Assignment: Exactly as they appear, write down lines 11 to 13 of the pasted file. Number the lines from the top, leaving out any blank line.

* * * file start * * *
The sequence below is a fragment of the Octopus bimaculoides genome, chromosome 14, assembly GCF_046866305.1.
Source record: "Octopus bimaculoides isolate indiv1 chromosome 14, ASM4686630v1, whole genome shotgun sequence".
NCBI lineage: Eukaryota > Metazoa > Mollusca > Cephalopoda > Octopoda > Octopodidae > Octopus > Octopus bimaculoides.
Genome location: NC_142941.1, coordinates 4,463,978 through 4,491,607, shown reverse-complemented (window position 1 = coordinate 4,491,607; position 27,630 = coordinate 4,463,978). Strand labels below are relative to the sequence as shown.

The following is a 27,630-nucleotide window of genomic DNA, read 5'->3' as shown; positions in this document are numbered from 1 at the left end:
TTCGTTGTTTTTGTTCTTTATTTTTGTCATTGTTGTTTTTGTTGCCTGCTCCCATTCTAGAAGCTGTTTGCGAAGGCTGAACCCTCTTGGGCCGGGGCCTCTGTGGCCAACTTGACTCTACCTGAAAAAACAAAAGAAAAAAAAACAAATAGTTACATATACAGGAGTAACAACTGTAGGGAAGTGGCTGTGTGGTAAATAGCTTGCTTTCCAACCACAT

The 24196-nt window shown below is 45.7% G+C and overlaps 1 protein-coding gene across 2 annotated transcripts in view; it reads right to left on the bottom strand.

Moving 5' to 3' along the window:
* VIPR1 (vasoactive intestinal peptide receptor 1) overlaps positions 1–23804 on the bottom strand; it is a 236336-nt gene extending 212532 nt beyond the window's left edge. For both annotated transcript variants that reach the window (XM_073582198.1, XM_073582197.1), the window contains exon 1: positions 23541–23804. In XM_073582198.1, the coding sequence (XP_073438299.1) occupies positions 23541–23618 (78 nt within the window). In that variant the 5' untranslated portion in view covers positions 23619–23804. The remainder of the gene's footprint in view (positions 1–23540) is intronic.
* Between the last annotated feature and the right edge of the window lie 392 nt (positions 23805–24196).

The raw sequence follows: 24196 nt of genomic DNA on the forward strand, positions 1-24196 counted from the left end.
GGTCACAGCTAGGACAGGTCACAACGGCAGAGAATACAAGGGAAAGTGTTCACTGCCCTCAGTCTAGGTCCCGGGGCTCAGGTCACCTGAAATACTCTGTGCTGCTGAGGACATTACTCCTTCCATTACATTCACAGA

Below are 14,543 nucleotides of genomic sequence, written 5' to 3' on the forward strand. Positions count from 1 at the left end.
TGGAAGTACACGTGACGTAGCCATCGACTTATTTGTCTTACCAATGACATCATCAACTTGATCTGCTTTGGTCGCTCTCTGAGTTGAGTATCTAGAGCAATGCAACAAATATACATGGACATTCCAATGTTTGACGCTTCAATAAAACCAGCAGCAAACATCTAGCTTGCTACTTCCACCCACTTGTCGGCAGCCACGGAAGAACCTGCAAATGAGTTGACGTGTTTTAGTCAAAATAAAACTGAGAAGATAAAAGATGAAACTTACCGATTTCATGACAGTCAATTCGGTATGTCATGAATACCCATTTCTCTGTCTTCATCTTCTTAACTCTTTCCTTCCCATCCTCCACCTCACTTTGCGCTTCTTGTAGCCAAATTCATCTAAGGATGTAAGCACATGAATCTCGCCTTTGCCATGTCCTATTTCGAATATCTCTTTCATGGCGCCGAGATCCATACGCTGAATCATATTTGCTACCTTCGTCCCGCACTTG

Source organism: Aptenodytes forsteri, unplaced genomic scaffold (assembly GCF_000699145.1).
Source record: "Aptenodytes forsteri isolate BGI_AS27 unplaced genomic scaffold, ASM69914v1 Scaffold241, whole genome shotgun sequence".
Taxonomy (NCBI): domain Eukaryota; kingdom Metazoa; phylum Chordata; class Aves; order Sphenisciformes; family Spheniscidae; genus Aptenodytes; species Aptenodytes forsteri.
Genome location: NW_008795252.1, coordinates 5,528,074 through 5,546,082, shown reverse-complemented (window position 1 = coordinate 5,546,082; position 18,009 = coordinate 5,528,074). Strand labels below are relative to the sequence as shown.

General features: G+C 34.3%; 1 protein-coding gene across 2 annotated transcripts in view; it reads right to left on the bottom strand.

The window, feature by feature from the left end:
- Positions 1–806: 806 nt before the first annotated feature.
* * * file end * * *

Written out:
The raw sequence follows: 24196 nt of genomic DNA on the forward strand, positions 1-24196 counted from the left end.
GGTCACAGCTAGGACAGGTCACAACGGCAGAGAATACAAGGGAAAGTGTTCACTGCCCTCAGTCTAGGTCCCGGGGCTCAGGTCACCTGAAATACTCTGTGCTGCTGAGGACATTACTCCTTCCATTACATTCACAGA

Below are 14,543 nucleotides of genomic sequence, written 5' to 3' on the forward strand. Positions count from 1 at the left end.